Vowel duration and the voicing effect across English dialects
James Tanner, Morgan Sonderegger, Jane Stuart-Smith, SPADE Data Consortium
June 2019
 

The 'voicing effect'—the durational difference in vowels preceding voiced and voiceless consonants—is a well-documented phenomenon in English, where it plays a key role in the production and perception of the English final voicing contrast. Despite this supposed importance, little is known as to how robust this effect is in spontaneous connected speech, which is itself subject to a range of linguistic factors. Similarly, little attention has focused on variability in the voicing effect across dialects of English, bar analysis of specific varieties. Our findings show that the voicing of the following consonant exhibits a weaker-than-expected effect in spontaneous speech, interacting with manner, vowel height, speech rate, and word frequency. English dialects appear to demonstrate a continuum of potential voicing effect sizes, where varieties with dialect-specific phonological rules exhibit the most extreme values. The results suggest that the voicing effect in English is both substantially weaker than previously assumed in spontaneous connected speech, and subject to a wide range of dialectal variability.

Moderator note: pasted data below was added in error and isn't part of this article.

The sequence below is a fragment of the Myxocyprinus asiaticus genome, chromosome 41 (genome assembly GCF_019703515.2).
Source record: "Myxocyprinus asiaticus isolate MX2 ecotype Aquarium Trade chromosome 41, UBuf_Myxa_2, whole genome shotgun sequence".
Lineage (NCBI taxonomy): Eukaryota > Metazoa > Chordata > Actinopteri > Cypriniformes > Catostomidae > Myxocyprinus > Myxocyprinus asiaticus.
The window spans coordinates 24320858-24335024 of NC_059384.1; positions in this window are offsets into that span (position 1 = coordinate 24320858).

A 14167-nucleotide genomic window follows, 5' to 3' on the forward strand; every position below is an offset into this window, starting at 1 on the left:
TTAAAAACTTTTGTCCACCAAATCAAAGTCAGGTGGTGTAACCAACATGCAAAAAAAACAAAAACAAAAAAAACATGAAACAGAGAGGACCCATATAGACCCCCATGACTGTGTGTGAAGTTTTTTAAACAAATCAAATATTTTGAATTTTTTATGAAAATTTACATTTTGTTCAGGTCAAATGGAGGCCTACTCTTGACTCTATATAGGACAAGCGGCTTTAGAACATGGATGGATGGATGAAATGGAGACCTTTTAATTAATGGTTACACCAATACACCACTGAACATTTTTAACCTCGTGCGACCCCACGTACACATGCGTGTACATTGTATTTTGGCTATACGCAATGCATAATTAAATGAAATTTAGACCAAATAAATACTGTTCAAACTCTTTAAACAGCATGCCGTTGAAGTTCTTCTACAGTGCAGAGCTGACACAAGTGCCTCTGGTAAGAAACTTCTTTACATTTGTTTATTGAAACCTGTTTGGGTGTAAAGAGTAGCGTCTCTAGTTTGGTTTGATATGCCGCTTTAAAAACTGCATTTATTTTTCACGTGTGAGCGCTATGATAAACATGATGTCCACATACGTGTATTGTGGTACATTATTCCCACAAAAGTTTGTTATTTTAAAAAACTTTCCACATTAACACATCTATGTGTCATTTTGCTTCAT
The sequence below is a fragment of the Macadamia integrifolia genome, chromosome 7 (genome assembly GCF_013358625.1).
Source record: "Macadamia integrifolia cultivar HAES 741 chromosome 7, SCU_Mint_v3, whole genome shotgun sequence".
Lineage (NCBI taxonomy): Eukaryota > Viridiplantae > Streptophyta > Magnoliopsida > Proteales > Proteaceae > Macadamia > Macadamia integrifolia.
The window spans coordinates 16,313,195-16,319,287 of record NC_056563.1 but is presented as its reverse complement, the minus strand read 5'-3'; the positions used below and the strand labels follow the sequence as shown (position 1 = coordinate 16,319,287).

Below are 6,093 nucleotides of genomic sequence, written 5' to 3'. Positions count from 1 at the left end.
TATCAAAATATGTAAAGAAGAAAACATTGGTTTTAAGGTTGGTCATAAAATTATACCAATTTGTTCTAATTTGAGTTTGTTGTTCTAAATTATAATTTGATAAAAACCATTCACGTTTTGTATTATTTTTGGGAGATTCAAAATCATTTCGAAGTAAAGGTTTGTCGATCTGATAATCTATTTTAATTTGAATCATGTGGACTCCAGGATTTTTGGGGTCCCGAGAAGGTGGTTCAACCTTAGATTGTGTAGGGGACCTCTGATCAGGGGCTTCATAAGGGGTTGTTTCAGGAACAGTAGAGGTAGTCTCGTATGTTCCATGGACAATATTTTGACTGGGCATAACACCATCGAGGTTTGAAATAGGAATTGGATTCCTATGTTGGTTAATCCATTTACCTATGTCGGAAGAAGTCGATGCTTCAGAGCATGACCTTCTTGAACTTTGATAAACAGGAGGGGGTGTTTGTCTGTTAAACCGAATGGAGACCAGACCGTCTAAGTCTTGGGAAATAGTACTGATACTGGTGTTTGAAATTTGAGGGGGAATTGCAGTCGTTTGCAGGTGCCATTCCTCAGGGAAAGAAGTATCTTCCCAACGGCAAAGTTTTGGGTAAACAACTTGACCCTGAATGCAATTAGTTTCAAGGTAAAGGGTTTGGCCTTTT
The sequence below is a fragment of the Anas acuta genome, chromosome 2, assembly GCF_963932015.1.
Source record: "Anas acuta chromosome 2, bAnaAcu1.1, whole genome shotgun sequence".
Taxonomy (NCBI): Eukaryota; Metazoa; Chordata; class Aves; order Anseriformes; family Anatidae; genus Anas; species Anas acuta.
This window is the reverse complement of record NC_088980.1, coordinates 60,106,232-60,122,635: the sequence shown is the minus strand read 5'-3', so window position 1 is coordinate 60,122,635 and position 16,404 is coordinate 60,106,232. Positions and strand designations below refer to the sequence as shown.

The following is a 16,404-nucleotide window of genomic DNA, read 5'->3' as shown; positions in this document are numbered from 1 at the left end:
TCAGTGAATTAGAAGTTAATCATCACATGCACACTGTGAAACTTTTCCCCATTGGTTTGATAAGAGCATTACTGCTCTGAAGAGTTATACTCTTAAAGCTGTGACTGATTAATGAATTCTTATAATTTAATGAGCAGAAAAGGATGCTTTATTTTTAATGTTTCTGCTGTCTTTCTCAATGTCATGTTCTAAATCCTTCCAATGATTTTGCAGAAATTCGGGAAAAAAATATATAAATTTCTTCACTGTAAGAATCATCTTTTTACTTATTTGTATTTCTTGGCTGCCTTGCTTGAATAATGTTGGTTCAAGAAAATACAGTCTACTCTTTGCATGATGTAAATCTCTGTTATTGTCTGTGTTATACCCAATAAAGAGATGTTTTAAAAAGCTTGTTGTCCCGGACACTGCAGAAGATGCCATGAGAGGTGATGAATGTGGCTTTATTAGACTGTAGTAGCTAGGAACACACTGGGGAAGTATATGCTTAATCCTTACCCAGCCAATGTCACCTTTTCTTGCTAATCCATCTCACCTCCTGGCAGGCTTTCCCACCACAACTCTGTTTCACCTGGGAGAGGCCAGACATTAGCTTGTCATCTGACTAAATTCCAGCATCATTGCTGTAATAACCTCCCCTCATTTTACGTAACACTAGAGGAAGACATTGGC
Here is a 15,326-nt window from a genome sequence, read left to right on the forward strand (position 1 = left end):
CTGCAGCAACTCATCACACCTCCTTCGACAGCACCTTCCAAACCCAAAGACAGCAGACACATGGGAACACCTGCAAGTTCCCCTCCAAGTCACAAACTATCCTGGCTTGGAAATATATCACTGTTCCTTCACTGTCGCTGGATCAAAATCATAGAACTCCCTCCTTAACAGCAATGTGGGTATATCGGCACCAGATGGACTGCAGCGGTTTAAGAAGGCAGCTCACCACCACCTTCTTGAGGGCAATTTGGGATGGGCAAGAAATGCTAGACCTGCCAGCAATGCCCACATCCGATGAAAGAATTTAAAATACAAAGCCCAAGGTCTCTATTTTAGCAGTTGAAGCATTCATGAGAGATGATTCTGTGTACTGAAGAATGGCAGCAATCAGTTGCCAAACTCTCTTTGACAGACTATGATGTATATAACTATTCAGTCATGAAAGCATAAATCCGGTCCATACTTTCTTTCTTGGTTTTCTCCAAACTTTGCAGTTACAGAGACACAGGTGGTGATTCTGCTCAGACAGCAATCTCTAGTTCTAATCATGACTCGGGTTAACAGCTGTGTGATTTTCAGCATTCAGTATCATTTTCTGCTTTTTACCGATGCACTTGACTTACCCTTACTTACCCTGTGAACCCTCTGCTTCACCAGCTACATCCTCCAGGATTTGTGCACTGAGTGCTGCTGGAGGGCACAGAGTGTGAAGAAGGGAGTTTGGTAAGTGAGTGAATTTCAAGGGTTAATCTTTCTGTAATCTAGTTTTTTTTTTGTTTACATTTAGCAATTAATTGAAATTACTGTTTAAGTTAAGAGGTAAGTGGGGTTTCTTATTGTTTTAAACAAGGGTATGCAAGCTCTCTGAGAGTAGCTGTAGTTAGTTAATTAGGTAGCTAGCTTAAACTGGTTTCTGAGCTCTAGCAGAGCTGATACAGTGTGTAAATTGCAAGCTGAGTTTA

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Reference: lingbuzz/004640
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keywords: vowel duration, voicing effect, spontaneous speech, dialectal variability, phonology
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